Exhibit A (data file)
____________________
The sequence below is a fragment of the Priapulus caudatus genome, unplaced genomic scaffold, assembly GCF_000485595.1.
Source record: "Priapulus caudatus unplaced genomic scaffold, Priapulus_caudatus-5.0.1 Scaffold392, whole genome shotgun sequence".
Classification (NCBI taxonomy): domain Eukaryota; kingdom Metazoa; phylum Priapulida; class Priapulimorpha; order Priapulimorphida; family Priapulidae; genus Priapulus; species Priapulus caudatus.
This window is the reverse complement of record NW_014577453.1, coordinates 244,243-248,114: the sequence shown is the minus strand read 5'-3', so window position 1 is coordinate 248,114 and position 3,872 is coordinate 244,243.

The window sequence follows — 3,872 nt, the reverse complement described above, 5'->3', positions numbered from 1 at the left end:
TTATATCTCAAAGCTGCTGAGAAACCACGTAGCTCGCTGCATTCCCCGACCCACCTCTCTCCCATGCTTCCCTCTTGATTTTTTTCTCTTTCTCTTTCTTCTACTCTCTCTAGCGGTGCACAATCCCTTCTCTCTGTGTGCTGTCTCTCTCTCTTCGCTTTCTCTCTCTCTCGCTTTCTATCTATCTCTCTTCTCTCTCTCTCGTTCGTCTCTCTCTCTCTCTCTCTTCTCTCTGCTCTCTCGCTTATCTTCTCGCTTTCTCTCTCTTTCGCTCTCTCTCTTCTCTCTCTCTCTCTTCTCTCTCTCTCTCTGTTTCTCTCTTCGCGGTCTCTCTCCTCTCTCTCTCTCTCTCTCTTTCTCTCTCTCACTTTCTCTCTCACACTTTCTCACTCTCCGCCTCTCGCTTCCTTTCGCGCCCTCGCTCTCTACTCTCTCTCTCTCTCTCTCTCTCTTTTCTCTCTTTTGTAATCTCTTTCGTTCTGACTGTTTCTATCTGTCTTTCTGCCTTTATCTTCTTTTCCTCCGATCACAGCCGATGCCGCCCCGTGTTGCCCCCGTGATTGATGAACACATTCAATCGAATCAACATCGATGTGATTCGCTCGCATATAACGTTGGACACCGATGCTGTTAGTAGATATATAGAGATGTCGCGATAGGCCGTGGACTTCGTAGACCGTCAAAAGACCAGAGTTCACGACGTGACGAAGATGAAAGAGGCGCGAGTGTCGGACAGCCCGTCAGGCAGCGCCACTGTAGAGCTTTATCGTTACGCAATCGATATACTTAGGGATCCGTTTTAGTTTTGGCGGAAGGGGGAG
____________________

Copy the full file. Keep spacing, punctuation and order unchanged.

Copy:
The sequence below is a fragment of the Priapulus caudatus genome, unplaced genomic scaffold, assembly GCF_000485595.1.
Source record: "Priapulus caudatus unplaced genomic scaffold, Priapulus_caudatus-5.0.1 Scaffold392, whole genome shotgun sequence".
Classification (NCBI taxonomy): domain Eukaryota; kingdom Metazoa; phylum Priapulida; class Priapulimorpha; order Priapulimorphida; family Priapulidae; genus Priapulus; species Priapulus caudatus.
This window is the reverse complement of record NW_014577453.1, coordinates 244,243-248,114: the sequence shown is the minus strand read 5'-3', so window position 1 is coordinate 248,114 and position 3,872 is coordinate 244,243.

The window sequence follows — 3,872 nt, the reverse complement described above, 5'->3', positions numbered from 1 at the left end:
TTATATCTCAAAGCTGCTGAGAAACCACGTAGCTCGCTGCATTCCCCGACCCACCTCTCTCCCATGCTTCCCTCTTGATTTTTTTCTCTTTCTCTTTCTTCTACTCTCTCTAGCGGTGCACAATCCCTTCTCTCTGTGTGCTGTCTCTCTCTCTTCGCTTTCTCTCTCTCTCGCTTTCTATCTATCTCTCTTCTCTCTCTCTCGTTCGTCTCTCTCTCTCTCTCTCTTCTCTCTGCTCTCTCGCTTATCTTCTCGCTTTCTCTCTCTTTCGCTCTCTCTCTTCTCTCTCTCTCTCTTCTCTCTCTCTCTCTGTTTCTCTCTTCGCGGTCTCTCTCCTCTCTCTCTCTCTCTCTCTTTCTCTCTCTCACTTTCTCTCTCACACTTTCTCACTCTCCGCCTCTCGCTTCCTTTCGCGCCCTCGCTCTCTACTCTCTCTCTCTCTCTCTCTCTCTTTTCTCTCTTTTGTAATCTCTTTCGTTCTGACTGTTTCTATCTGTCTTTCTGCCTTTATCTTCTTTTCCTCCGATCACAGCCGATGCCGCCCCGTGTTGCCCCCGTGATTGATGAACACATTCAATCGAATCAACATCGATGTGATTCGCTCGCATATAACGTTGGACACCGATGCTGTTAGTAGATATATAGAGATGTCGCGATAGGCCGTGGACTTCGTAGACCGTCAAAAGACCAGAGTTCACGACGTGACGAAGATGAAAGAGGCGCGAGTGTCGGACAGCCCGTCAGGCAGCGCCACTGTAGAGCTTTATCGTTACGCAATCGATATACTTAGGGATCCGTTTTAGTTTTGGCGGAAGGGGGAG